- 6-in-1 vaccine: at eight, 12, and 16 weeks old. Protects against diphtheria, tetanus, whooping cough (pertussis), polio, haemophilus influenzae type b, and hepatitis B.
- Pneumococcal (PCV) vaccine: at eight, 16 weeks, and one year old
- Rotavirus vaccine: at eight and 12 weeks old
- MenB vaccine: at eight, 16 weeks, and one year old
- Hib/MenC vaccine: at one year of age. Given as a single jab containing vaccines against meningitis C.
- Measles, mumps, and rubella (MMR) vaccine: at one year old
- Children’s flu vaccine: at two to nine years. Given annually.
- 4-in-1 pre-school booster: at three years and four months. Protects against diphtheria, tetanus, whooping cough, and polio.
- HPV vaccine (girls only): at 12–13 years old
- 3-in-1 teenage booster: at 14 years old. Protects against diphtheria, tetanus, and polio.
- MenACWY vaccine: at 14 years old.
Vaccinations for pensioners in the UK
The NHS recommends that pensioners and those over the age of 65 receive the following vaccines:
- Chickenpox vaccine: free of charge for those with a weakened immune system at the local GP
- Flu vaccine: free of charge at the local GP. Flu vaccines are strongly recommended for those living in a residential/care home, those more prone to catching the flu (e.g., asthmatic), or those caring for the elderly.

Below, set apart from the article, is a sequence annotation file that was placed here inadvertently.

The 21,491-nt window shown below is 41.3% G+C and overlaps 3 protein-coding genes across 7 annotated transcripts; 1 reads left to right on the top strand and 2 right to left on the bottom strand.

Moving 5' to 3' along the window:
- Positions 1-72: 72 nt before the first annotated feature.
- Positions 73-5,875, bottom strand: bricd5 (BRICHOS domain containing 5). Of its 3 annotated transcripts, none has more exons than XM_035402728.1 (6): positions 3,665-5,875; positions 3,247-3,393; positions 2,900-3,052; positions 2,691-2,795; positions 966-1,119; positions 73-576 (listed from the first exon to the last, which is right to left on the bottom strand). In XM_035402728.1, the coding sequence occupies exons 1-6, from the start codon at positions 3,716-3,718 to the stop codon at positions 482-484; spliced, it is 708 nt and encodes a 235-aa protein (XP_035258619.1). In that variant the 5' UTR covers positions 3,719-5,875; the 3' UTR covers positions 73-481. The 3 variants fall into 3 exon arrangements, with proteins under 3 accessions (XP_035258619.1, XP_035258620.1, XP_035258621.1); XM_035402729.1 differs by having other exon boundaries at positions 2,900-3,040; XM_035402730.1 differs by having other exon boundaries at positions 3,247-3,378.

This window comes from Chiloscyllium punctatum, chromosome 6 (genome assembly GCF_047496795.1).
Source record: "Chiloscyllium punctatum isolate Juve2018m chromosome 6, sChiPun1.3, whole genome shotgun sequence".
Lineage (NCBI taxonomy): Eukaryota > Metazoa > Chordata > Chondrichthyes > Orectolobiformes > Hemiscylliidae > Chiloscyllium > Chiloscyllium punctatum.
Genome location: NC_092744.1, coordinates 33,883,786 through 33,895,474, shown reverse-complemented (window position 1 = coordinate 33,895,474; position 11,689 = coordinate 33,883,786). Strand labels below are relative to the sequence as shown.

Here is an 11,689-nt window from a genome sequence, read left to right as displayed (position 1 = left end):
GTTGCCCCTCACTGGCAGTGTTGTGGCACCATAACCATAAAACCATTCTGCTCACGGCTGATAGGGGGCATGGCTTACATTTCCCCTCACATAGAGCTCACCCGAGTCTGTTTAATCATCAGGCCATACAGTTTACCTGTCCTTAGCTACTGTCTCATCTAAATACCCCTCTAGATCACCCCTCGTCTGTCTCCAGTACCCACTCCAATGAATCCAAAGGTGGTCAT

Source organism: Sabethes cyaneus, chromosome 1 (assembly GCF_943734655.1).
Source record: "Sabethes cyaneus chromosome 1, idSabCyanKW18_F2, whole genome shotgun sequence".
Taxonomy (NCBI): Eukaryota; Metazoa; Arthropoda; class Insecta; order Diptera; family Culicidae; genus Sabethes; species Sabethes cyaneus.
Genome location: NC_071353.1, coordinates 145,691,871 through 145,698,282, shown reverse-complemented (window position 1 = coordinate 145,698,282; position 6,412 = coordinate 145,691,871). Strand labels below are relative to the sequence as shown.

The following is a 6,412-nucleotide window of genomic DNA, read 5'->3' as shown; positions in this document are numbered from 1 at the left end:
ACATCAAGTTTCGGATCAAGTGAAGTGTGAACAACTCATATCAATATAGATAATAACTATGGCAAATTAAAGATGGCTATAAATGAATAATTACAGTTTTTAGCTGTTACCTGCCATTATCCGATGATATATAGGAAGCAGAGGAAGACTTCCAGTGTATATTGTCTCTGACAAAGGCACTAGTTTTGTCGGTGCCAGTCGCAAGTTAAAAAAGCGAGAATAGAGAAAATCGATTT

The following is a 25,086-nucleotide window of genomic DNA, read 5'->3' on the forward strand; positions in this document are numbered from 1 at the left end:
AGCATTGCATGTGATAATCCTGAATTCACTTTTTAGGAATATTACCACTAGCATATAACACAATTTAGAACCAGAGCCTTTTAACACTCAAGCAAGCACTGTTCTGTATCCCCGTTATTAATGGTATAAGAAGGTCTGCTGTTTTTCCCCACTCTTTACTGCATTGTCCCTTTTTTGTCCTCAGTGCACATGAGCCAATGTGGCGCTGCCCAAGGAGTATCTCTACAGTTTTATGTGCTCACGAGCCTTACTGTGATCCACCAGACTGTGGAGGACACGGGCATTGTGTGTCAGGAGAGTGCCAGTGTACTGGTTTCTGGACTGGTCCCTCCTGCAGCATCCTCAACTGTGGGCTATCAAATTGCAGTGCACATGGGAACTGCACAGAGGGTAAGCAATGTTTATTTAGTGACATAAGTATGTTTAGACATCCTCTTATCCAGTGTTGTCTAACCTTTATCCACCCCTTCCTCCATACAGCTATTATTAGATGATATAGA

- Pneumococcal vaccine: free of charge to adults who are at a high risk at the local GP
- Shingles vaccine: free of charge for anyone over 70 years of age at the local GP
COVID-19 vaccination in the UK
All over-18s in the UK may receive a COVID-19 vaccination. These are provided all over the country in vaccination centers, hospitals, and pharmacies. The country has both centers where you can book in advance and walk-in venues, where you can simply turn up.
For more information, visit our guide to coronavirus in the UK. In this guide, you can find details about vaccination, testing, and the latest restrictions.
Travel vaccinations in the UK
Although there are no vaccinations officially required for those entering the UK, you might need to take some precautions while traveling to other parts of the world. You should aim to visit your local clinic or private healthcare provider about six to eight weeks prior to traveling to areas with a higher risk of contracting an infectious disease, as some may require more than one injection as part of a course.
Many travel vaccinations are available for free from the NHS, such as:
- Diphtheria, polio, and tetanus boosters
- Cholera vaccine
- Typhoid vaccine
- Hepatitis A and hepatitis B combined vaccine
Some travel vaccinations, however, incur a fee. These vaccines include:
- Cholera: from £28 per dose. A typical course is two doses.
- Hepatitis A: from £40 per dose. Although protection from hepatitis A is included in the combined hepatitis vaccine, it is also possible to receive a vaccination that only covers hepatitis A. A typical course is three doses.
- Japanese encephalitis: from £89 per dose. A typical course is two doses.
- Malaria tablets: between £8.64 and £36.80
- Meningitis: from £50
- Rabies: from £55 per dose. A typical course is three doses.
- Tick-borne encephalitis: from £65 per dose. A typical course is three doses.
- Typhoid: from £30
- Yellow fever: from £58
Need more information about vaccinations in the UK? There are a number of informative websites from the UK government and British universities, such as: